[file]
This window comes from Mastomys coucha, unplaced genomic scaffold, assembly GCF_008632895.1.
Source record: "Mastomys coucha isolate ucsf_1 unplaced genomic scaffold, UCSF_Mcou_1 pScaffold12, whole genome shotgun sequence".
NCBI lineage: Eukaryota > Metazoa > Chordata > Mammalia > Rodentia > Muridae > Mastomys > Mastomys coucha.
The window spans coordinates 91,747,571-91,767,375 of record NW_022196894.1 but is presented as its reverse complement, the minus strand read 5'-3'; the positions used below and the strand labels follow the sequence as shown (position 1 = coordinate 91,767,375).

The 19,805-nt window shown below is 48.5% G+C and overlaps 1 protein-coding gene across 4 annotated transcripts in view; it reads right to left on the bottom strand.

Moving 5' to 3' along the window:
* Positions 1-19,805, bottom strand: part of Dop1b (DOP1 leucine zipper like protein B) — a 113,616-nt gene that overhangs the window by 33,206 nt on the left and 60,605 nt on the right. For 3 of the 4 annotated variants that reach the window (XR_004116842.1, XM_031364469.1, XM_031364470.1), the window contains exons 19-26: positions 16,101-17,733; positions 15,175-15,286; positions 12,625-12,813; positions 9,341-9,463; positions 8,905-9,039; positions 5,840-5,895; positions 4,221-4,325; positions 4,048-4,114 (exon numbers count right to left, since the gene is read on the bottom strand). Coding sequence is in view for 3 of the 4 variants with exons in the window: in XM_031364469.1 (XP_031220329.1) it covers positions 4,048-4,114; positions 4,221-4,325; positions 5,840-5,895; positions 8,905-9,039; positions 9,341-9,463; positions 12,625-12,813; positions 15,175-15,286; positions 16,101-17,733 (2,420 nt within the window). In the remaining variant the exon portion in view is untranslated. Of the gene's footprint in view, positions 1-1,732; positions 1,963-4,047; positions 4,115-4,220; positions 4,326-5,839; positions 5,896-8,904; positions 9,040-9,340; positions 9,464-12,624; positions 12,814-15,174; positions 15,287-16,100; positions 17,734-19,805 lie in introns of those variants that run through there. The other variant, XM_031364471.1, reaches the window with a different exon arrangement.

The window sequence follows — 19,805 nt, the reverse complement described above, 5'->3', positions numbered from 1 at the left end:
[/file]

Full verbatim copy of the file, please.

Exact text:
This window comes from Mastomys coucha, unplaced genomic scaffold, assembly GCF_008632895.1.
Source record: "Mastomys coucha isolate ucsf_1 unplaced genomic scaffold, UCSF_Mcou_1 pScaffold12, whole genome shotgun sequence".
NCBI lineage: Eukaryota > Metazoa > Chordata > Mammalia > Rodentia > Muridae > Mastomys > Mastomys coucha.
The window spans coordinates 91,747,571-91,767,375 of record NW_022196894.1 but is presented as its reverse complement, the minus strand read 5'-3'; the positions used below and the strand labels follow the sequence as shown (position 1 = coordinate 91,767,375).

The 19,805-nt window shown below is 48.5% G+C and overlaps 1 protein-coding gene across 4 annotated transcripts in view; it reads right to left on the bottom strand.

Moving 5' to 3' along the window:
* Positions 1-19,805, bottom strand: part of Dop1b (DOP1 leucine zipper like protein B) — a 113,616-nt gene that overhangs the window by 33,206 nt on the left and 60,605 nt on the right. For 3 of the 4 annotated variants that reach the window (XR_004116842.1, XM_031364469.1, XM_031364470.1), the window contains exons 19-26: positions 16,101-17,733; positions 15,175-15,286; positions 12,625-12,813; positions 9,341-9,463; positions 8,905-9,039; positions 5,840-5,895; positions 4,221-4,325; positions 4,048-4,114 (exon numbers count right to left, since the gene is read on the bottom strand). Coding sequence is in view for 3 of the 4 variants with exons in the window: in XM_031364469.1 (XP_031220329.1) it covers positions 4,048-4,114; positions 4,221-4,325; positions 5,840-5,895; positions 8,905-9,039; positions 9,341-9,463; positions 12,625-12,813; positions 15,175-15,286; positions 16,101-17,733 (2,420 nt within the window). In the remaining variant the exon portion in view is untranslated. Of the gene's footprint in view, positions 1-1,732; positions 1,963-4,047; positions 4,115-4,220; positions 4,326-5,839; positions 5,896-8,904; positions 9,040-9,340; positions 9,464-12,624; positions 12,814-15,174; positions 15,287-16,100; positions 17,734-19,805 lie in introns of those variants that run through there. The other variant, XM_031364471.1, reaches the window with a different exon arrangement.

The window sequence follows — 19,805 nt, the reverse complement described above, 5'->3', positions numbered from 1 at the left end: